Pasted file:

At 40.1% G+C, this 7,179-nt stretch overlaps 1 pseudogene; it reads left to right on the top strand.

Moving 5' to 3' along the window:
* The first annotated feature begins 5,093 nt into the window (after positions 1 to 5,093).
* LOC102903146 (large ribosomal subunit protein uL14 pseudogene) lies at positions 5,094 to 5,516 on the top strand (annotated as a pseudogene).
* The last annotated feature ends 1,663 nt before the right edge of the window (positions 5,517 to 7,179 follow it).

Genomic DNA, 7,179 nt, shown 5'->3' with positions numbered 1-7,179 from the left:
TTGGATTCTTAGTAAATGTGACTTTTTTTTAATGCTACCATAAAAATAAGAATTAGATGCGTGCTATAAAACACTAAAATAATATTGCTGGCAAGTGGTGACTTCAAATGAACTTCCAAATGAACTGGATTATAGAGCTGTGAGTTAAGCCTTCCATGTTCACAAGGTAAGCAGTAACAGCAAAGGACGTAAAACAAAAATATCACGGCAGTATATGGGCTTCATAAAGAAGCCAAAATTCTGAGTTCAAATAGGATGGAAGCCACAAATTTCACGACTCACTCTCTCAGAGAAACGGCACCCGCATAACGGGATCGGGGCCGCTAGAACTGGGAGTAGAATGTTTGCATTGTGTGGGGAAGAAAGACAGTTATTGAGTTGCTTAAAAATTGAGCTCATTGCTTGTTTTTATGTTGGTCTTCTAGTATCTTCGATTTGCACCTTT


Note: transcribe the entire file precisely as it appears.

At 40.1% G+C, this 7,179-nt stretch overlaps 1 pseudogene; it reads left to right on the top strand.

Moving 5' to 3' along the window:
* The first annotated feature begins 5,093 nt into the window (after positions 1 to 5,093).
* LOC102903146 (large ribosomal subunit protein uL14 pseudogene) lies at positions 5,094 to 5,516 on the top strand (annotated as a pseudogene).
* The last annotated feature ends 1,663 nt before the right edge of the window (positions 5,517 to 7,179 follow it).

Genomic DNA, 7,179 nt, shown 5'->3' with positions numbered 1-7,179 from the left:
TTGGATTCTTAGTAAATGTGACTTTTTTTTAATGCTACCATAAAAATAAGAATTAGATGCGTGCTATAAAACACTAAAATAATATTGCTGGCAAGTGGTGACTTCAAATGAACTTCCAAATGAACTGGATTATAGAGCTGTGAGTTAAGCCTTCCATGTTCACAAGGTAAGCAGTAACAGCAAAGGACGTAAAACAAAAATATCACGGCAGTATATGGGCTTCATAAAGAAGCCAAAATTCTGAGTTCAAATAGGATGGAAGCCACAAATTTCACGACTCACTCTCTCAGAGAAACGGCACCCGCATAACGGGATCGGGGCCGCTAGAACTGGGAGTAGAATGTTTGCATTGTGTGGGGAAGAAAGACAGTTATTGAGTTGCTTAAAAATTGAGCTCATTGCTTGTTTTTATGTTGGTCTTCTAGTATCTTCGATTTGCACCTTT